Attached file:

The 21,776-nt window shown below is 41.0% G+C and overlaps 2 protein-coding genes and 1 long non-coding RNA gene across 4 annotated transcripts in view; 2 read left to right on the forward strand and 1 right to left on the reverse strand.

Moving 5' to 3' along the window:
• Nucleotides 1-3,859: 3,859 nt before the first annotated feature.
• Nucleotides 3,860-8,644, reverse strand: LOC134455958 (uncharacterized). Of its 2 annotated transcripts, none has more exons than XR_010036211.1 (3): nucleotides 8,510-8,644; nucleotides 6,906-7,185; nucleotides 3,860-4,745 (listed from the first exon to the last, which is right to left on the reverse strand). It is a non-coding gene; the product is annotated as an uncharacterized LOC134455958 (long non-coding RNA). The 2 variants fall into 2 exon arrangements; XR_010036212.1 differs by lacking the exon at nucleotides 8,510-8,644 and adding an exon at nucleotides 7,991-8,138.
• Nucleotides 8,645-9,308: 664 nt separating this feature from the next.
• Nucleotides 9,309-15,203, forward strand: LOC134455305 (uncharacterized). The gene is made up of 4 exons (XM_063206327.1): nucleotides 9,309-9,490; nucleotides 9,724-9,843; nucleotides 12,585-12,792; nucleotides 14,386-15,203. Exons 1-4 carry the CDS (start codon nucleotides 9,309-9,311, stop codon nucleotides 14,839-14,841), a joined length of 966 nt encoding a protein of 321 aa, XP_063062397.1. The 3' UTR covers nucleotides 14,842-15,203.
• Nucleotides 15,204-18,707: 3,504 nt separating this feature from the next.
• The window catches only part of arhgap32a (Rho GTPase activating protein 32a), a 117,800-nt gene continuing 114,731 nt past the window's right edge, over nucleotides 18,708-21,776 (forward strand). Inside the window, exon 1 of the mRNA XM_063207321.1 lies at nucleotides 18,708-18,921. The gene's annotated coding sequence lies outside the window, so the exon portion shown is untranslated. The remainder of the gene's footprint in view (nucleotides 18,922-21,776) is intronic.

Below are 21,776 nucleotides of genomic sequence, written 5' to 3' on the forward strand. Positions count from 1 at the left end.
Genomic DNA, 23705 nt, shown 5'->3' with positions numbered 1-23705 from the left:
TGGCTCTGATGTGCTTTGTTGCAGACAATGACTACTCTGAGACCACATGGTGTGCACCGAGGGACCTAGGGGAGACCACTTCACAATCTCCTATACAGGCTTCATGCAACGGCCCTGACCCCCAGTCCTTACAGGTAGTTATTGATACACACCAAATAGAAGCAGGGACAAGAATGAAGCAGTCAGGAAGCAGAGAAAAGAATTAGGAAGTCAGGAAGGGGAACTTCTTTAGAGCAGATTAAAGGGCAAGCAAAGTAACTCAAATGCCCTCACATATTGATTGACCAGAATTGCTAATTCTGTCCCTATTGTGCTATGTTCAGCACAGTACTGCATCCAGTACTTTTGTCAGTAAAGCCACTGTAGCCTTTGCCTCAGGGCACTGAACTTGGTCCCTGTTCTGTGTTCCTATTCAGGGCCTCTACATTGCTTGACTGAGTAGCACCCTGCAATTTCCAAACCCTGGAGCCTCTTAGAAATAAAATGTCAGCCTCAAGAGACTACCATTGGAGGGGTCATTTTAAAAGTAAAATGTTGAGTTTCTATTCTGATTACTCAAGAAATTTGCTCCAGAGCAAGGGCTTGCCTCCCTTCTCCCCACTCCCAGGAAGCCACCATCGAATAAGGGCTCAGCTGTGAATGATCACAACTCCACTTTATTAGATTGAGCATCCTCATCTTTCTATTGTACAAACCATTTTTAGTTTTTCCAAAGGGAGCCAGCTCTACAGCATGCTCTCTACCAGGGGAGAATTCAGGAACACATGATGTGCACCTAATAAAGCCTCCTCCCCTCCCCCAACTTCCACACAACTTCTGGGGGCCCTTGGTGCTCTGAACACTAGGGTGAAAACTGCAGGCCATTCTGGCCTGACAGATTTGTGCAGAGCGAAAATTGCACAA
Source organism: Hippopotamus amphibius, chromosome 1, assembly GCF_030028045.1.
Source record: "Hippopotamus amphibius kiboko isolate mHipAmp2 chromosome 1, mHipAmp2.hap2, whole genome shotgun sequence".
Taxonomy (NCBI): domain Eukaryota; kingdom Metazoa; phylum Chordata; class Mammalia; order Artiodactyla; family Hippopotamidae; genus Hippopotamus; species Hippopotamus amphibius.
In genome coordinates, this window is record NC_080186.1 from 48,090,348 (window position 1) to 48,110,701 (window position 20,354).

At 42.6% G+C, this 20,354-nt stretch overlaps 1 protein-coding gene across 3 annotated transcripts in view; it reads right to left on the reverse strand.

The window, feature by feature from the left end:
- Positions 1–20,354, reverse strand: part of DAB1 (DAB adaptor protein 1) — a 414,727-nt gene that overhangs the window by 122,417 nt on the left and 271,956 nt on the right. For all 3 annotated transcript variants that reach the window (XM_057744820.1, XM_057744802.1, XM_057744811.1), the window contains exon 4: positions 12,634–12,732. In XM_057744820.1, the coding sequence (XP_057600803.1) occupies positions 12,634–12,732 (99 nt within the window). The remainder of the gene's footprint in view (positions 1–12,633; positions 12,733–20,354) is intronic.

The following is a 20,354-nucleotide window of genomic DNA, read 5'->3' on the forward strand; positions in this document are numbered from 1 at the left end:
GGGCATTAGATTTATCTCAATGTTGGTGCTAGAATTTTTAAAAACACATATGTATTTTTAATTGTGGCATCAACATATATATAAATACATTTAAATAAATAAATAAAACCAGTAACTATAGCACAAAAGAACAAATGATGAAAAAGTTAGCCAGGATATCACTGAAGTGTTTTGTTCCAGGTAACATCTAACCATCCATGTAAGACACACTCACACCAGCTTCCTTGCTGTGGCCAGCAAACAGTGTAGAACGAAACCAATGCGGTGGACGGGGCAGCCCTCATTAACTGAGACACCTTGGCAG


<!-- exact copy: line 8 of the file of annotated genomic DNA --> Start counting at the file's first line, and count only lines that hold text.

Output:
• The window catches only part of arhgap32a (Rho GTPase activating protein 32a), a 117,800-nt gene continuing 114,731 nt past the window's right edge, over nucleotides 18,708-21,776 (forward strand). Inside the window, exon 1 of the mRNA XM_063207321.1 lies at nucleotides 18,708-18,921. The gene's annotated coding sequence lies outside the window, so the exon portion shown is untranslated. The remainder of the gene's footprint in view (nucleotides 18,922-21,776) is intronic.